I have cousins who are thinking about moving back to Connecticut from Virginia. They’ll be renting for a while, and I have an unoccupied rental house. Do you think renting to family is a bad idea? Renting to family can work out just fine, as long as there are clearly understood rules and boundaries in place ahead of time. Both parties should understand there must be a landlord and tenant relationship with regards to all aspects of the rental agreement.
Business issues and familyDear Dave, My father-in-law started a business as an LLC few years ago. He named all his daughters owners, with him owning the majority share. The business failed, and now he is being sued by creditors. He told the family these creditors can’t come after us and the other siblings, because he is the majority owner. Is this true, or should we get a lawyer?
Dear Dave,Do you have a guideline ratio for mortgage debt to income? LevonDear Levon,When it comes to buying a home, I always tell people to get a 15-year, fixed rate mortgage, with monthly payments that are no more than 25 percent of their take home pay. This type of mortgage is the only debt I don’t beat up people for having. Still, I urge folks to pay off these loans in less than 15 years. The average person following my plan pays off this type of loan in about seven or eight years.
Muck Rack makes it simple to find people, tweets, or articles that mention any name, keyword, company, hashtag etc. We've compiled this guide to help you make the most of your search.
Selecting a term
Start searching tweets, articles from media outlets, articles mentioned in tweets, journalists'
names, titles and bios with some suggested searches:
Companies or Topics (e.g. iPhone, Microsoft)
Phrases (e.g. "cloud computing") — use quotes to keep the terms together
Twitter handles (e.g. @username) — returns those who have mentioned or replied to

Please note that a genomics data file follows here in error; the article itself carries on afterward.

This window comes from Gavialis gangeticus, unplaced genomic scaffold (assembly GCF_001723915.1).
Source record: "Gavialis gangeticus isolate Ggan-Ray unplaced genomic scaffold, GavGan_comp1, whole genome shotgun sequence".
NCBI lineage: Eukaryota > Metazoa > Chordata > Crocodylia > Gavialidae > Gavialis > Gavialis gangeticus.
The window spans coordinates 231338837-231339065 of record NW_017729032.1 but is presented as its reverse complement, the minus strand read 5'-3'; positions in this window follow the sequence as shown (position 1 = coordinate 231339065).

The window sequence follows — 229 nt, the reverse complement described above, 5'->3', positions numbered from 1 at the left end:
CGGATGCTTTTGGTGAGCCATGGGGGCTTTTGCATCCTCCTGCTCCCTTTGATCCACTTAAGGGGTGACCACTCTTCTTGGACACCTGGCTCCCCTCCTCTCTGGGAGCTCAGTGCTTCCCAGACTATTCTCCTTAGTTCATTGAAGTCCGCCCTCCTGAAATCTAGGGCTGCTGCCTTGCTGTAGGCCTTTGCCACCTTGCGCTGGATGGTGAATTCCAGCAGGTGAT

Names (e.g. "David Pogue")
Hashtags (e.g. #sxsw, #london2012)
Bio details (e.g. vegan, Olympics, father)
Muck Rack's Advanced Search allows for many boolean operators.
Find results that mention multiple specified terms, use AND or
+. For example, ensure each result contains both Elon Musk and Mark Zuckerberg by
searching Musk AND Zuckerberg or Musk + Zuckerberg.
Use the operators OR or , to broaden your search when you'd like either of
multiple terms to appear in results. (This is the default behavior of our search when no operators
are used). For example, results will contain either cake or cookie by searching cake OR cookie or cake,cookie
Use NOT or - to subtract results from your search. For
example, searching Disney will yield results about the Walt Disney Company as well as Walt Disney
World Resort. To exclude mentions of Disney World, search for Disney -World or Disney
When using one of these operators with a phrase, enclose it in quotation marks. For example, you can
find results about smartphones excluding Apple's iPhone 4S by searching smartphone -"iPhone
Exact case matching or punctuation
If you're searching for a brand name or keyword that relies on specific punctuation marks or capitalization, you can
find results that match your exact query by adding matchcase: before the keyword you're searching for, like matchcase:E*TRADE .
Use parentheses to separate multiple
boolean phrases. For example, to find journalists talking about having fun in Disney World or
Disneyland, search for ("disney world" OR disneyland) AND fun.
An asterisk can be used to search for any variation of a root word truncated by the asterisk. For example, searching for admin* will return results for administrator, administration, administer, administered, etc.
A near operator is an AND operator where you can control the distance between the words. You can vary the distance the near operation uses by adding a forward slash and number (between 0-99) such as strawberries NEAR/10 "whipped cream", which means the strawberries must exist within 10 words of "whipped cream".